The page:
"That it's a very unique experience for Rugby League," new captain Josh McCrone says of the rundown he received ahead of time. "Hearing the fans clap, doesn't matter if a good thing or a bad thing happens, they haven't quite got their heads totally around the rules yet. But I mean that'll be refreshing coming from some of the, I suppose, unique environments in England. We've played in some trying conditions, I'd say, over there, with the crowds and pitches. That's a great crowd. That's pretty impressive to fit everybody in that size stadium. The atmosphere is gonna be great."
It's the same game, but it can feel very different transplanted from Northern England, where there's over a century of rugby tradition, to a nascent Canadian rugby market. Some of the customs can feel different, too. For Kay, there was a "what have I gotten myself into" moment at the team's first home game last year—English crowds usually fill the stadium by the time players head out for warmups, but the Wolfpack were greeted by only a few hundred people initially. By game time, Lamport was raucous.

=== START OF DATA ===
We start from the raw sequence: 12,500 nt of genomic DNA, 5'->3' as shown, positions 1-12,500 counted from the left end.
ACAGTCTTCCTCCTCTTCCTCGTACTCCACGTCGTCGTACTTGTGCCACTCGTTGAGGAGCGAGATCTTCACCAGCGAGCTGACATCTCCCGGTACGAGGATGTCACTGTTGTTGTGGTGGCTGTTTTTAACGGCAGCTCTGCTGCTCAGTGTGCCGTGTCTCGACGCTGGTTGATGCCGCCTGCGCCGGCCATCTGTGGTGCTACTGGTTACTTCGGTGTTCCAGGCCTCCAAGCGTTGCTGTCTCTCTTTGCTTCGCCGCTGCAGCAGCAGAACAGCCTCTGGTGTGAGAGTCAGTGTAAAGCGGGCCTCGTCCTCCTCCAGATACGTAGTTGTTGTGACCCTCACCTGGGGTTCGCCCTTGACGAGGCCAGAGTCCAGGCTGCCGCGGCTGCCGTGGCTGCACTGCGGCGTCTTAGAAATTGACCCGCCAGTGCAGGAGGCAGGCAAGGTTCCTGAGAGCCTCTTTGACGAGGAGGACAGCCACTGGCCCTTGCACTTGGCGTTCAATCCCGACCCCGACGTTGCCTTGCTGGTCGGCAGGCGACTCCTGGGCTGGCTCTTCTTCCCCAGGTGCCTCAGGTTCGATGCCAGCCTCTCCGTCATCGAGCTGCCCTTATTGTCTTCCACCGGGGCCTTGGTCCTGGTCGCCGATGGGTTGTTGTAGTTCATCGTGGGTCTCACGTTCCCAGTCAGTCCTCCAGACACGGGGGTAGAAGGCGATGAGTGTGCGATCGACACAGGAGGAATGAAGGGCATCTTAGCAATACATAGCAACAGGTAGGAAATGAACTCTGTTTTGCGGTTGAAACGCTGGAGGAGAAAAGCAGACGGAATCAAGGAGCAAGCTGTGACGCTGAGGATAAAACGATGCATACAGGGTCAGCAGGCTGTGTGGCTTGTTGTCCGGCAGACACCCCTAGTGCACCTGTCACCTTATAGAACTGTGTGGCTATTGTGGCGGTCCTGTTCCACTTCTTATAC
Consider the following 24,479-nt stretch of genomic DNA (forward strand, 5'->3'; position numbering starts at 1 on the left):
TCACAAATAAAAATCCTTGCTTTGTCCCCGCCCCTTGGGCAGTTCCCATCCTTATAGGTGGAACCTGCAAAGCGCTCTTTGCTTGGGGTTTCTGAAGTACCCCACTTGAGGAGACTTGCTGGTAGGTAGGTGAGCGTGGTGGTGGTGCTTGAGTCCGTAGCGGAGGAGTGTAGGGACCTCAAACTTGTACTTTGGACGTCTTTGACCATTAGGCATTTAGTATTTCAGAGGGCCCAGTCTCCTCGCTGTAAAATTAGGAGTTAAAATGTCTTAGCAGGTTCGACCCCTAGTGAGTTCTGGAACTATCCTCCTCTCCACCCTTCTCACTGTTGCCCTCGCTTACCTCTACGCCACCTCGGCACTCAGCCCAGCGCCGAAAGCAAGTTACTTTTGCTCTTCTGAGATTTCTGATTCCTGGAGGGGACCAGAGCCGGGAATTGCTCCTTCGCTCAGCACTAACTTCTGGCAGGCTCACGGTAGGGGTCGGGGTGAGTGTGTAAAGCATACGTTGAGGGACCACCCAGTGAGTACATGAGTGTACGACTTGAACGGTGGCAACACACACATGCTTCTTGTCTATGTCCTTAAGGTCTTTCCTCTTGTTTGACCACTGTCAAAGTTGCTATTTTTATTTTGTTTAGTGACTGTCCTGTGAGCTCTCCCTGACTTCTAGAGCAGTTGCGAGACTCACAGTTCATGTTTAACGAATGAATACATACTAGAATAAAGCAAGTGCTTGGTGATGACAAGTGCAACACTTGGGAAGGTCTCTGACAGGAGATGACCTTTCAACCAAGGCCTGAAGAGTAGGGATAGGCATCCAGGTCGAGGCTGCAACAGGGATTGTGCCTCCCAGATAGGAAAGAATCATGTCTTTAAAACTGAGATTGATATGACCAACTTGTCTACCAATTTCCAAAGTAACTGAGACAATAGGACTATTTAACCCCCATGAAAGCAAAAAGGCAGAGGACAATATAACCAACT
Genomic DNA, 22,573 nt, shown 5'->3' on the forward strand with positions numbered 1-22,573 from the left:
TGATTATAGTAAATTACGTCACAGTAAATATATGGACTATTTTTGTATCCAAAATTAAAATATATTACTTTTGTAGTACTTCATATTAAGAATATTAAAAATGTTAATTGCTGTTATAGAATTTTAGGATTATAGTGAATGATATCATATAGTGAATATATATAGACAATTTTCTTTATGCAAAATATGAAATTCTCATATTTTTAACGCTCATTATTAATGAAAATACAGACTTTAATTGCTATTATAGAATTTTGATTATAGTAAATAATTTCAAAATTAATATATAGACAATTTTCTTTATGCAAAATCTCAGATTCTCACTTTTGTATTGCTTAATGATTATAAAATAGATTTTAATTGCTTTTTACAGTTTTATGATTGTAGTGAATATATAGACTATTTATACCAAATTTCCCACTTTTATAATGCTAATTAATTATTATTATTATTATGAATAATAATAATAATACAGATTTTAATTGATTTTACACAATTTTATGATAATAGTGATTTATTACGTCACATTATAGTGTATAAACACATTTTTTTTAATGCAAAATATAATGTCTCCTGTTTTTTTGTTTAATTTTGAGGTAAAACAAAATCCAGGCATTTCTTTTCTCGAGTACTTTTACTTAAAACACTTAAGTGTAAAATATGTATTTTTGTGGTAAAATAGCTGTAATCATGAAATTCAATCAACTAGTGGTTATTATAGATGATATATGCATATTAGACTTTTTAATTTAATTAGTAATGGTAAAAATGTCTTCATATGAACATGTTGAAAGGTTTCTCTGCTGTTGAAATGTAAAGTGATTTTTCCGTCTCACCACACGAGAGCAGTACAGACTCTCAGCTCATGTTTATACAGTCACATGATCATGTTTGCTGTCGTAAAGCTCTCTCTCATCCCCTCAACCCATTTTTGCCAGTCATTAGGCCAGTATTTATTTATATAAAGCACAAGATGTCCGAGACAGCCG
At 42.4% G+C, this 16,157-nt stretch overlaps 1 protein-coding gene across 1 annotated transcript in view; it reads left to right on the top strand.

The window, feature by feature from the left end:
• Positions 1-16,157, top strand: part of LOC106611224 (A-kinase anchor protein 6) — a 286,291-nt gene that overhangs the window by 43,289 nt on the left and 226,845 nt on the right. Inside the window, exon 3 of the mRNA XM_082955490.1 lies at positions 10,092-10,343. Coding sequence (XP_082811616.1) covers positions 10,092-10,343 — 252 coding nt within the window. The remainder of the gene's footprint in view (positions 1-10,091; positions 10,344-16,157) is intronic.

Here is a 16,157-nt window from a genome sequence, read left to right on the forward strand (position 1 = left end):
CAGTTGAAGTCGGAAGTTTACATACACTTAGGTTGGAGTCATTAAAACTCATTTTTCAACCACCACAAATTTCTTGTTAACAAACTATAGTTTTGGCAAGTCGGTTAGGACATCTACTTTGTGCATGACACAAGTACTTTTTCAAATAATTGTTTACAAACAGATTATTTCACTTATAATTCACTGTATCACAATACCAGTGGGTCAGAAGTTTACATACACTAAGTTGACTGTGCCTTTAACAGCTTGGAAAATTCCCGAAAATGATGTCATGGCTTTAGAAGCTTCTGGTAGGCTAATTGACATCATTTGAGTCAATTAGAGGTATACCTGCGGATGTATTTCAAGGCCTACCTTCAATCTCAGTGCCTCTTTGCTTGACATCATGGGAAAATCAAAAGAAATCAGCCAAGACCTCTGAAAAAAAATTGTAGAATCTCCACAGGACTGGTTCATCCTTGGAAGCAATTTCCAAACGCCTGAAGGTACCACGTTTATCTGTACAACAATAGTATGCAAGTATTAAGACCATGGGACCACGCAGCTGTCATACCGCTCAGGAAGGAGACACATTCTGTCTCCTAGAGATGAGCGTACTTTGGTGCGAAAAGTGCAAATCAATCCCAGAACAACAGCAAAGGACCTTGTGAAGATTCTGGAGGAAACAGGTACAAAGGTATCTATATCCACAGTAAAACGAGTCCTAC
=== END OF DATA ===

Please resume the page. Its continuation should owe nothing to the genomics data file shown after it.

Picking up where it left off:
"Then outta nowhere, 6000, 7000 people turned up, and it was jaw-dropping, do you know what I mean? It was unbelievable," Kay says. "I think it's more refreshing over here. Because everyone in England, especially in the north, like, live and breath Rugby League. And coming to Canada where, you know, the main sports are like basketball, hockey, and baseball, it's refreshing having people coming up to you and asking what does this mean, or asking you about rugby itself. For me, that's the main difference.
"It's a lot more refreshing. And obviously you've got Toronto, as well, and that's the main thing, isn't it?"
Given the challenges that come with being a transatlantic team, a strong home-field advantage is paramount. In fortifying the roster, the Wolfpack were both looking to improve to the point of earning a promotion to Super League (the top division) for next year and continue to build a team that fits the atmosphere and style of play that made them so popular so quickly.